OPEC+ considers last-ditch talks ahead of decision on oil cuts

*Cartel is considering whether to delay January 2021 supply hike, as it reschedules informal meeting from Saturday to Sunday

Alexander Davis | ConsumerConnect

Ahead of the oil bloc’s decision whether to delay output increase January 2021 or otherwise, Saudi Arabia and Russia have summoned a small group of OPEC+ countries for last-minute talks this weekend.

It was learnt that a clear majority of OPEC+ watchers expect the group to maintain their supply curbs at current levels for a few months longer due to lingering uncertainty about the strength of demand.

The report, however, stated that the decision is by no means certain amid public complaints from Iraq and Nigeria, and private discord with the United Arab Emirates (UAE).

Harry Tchilinguirian, Head Of Commodity Markets Strategy at BNP Paribas SA, said: “The technical groundwork has been laid down for OPEC+ to postpone a tapering of its output cuts.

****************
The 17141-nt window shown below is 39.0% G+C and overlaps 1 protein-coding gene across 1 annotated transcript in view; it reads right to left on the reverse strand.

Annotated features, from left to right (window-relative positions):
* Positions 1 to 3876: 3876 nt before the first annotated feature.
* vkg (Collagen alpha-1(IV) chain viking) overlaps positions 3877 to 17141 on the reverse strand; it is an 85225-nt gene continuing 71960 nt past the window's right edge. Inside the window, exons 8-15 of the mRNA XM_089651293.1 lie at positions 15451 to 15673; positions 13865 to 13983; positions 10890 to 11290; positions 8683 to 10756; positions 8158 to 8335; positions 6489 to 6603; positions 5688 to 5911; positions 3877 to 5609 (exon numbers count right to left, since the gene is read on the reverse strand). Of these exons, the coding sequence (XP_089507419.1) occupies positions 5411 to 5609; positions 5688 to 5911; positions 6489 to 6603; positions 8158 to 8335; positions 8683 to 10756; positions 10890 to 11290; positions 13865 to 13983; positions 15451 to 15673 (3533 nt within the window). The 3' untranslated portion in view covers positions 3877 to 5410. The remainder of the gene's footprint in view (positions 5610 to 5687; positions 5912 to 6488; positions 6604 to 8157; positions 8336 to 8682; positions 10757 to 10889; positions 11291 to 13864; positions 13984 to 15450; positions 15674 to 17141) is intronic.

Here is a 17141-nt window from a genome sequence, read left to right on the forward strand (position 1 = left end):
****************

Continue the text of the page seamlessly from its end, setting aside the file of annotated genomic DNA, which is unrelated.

“Now the political groundwork needs to be put in place.”

The two leading members of the Organisation of Petroleum Exporting Countries (OPEC) and its allies, Russian Deputy Prime Minister Alexander Novak and Saudi Energy Minister Abdulaziz bin Salman, requested an informal video conference with their counterparts from the Joint Ministerial Monitoring Committee, including Algeria, Kazakhstan, Iraq, Nigeria and the UAE, according to Bloomberg.

The ‘hastily’ called meeting was later pushed to Sunday from Saturday because of a scheduling clash, according to a delegate.

The talks will be held a day before a full OPEC ministerial meeting on November 30, followed by an OPEC+ gathering on December 1.

The JMMC met online as recently as November 17, but that ended without any kind of recommendation about delaying the January supply increase.

According to report, the 23-nation network known as OPEC+ made vast production cuts during the depths of the pandemic to offset a historic collapse in fuel demand.

The alliance had planned to ease some of the curbs at the start of 2021 in anticipation of a global economic recovery, reviving about 1.9 million barrels a day of halted output, having managed a similar resumption over the summer.

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